Want to be a good photographer? Want to do it for a living? Want to rise above the bottom? Then join Zack Arias for this creativeLIVE course. Zack's first workshop was all about studio lighting. This time around, he's covering what you need to know to be a professional working photographer. Many people requested a class about business. Many requested natural light. Plenty wanted strobe + ambient. Everyone wanted more “client interaction” and posing guidelines. Zack's digging deep and covering as much as he can.

Reviews

Ivan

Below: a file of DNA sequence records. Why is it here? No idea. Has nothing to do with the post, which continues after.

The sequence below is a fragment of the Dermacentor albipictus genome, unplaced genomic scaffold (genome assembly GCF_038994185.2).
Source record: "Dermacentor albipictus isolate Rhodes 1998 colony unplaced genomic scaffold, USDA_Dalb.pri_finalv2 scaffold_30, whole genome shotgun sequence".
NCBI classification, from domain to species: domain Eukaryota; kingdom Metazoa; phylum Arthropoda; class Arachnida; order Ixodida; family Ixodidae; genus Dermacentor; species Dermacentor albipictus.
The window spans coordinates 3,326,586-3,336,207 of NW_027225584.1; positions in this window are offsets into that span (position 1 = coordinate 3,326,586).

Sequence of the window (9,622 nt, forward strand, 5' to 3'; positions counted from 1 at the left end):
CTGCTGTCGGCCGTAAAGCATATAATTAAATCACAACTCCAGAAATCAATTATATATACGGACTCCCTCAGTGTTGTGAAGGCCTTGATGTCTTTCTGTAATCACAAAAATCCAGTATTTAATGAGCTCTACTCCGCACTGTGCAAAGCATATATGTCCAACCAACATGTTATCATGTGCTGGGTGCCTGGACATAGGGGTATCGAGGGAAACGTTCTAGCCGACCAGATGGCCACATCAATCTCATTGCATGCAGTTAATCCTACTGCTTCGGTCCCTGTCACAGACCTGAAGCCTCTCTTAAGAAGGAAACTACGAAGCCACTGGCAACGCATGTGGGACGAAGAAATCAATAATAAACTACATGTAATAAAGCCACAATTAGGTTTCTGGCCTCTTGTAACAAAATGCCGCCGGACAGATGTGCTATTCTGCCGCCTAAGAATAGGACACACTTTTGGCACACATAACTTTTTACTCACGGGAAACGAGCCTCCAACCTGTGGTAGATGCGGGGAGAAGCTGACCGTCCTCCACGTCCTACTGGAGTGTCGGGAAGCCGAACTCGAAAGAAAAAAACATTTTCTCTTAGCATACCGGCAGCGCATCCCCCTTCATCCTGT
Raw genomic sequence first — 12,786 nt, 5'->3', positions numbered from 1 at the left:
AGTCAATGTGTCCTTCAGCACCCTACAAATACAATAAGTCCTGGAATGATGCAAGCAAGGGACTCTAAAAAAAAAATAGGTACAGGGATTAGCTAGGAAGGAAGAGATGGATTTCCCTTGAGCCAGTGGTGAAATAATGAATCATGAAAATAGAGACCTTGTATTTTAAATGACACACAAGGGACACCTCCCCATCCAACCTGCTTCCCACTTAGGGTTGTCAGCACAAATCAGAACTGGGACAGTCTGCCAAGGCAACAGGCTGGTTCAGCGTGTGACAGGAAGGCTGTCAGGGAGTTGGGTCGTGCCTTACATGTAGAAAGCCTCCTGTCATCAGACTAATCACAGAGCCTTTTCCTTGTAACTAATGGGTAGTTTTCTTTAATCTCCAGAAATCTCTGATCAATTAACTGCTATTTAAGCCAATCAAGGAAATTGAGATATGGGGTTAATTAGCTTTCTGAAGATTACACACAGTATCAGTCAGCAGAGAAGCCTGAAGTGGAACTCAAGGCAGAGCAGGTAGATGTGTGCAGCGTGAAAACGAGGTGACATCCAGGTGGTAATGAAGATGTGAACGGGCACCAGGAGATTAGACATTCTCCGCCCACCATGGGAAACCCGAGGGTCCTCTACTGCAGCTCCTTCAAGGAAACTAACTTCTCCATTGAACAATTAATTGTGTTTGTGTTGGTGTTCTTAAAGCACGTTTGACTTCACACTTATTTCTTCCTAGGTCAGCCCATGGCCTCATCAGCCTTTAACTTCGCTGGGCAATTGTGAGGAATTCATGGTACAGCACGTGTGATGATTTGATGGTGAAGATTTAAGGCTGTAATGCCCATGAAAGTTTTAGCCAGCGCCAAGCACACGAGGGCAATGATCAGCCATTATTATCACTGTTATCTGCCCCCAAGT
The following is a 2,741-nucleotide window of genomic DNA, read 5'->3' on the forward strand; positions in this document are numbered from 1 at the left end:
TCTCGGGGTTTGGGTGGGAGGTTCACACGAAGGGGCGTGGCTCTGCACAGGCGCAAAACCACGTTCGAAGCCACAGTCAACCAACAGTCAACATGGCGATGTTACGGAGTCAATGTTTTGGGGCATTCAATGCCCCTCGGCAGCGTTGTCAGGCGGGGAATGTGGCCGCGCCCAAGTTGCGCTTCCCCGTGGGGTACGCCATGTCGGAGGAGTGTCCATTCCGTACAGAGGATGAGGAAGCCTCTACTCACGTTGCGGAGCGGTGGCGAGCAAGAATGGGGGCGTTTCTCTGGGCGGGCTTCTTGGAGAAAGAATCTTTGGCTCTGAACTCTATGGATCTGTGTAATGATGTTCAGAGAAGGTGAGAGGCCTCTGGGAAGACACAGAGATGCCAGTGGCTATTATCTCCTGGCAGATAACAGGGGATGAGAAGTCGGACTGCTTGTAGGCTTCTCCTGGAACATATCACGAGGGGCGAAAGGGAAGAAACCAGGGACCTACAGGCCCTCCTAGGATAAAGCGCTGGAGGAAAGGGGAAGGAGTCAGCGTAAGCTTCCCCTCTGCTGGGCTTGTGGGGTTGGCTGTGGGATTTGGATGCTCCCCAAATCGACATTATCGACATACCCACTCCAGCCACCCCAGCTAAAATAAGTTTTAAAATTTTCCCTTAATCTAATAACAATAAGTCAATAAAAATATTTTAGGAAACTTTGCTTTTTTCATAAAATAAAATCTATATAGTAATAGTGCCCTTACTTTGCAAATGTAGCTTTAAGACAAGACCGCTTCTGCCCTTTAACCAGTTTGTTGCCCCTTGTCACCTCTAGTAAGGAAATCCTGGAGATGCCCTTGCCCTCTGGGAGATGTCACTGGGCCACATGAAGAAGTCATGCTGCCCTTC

Outstanding! There are so many gems, any photographer aspiring to venture into business will gain much from this course. There are plenty of technical how-to's with superb examples, from choosing the right lens for a given situation, to learning about reciprocals, expressed in Zack's warm and fun style. He's a joy to watch. But, this class is much more than that. Zack is extremely generous in sharing very personal experiences and insight, on how he began from early days of struggling, to current projects, how he built his portfolio, and looking ahead to the future. And, in the final discussion with his wife Meghan, they open up and share their personal struggles balancing work and family life, and their strong support of each other. We can all relate to this. This class is a great guide on what it takes to start and become a successful pro photographer, and pulls no punches. It's not easy to do, but with some creativity and an insane amount of hard work, is doable and very rewarding!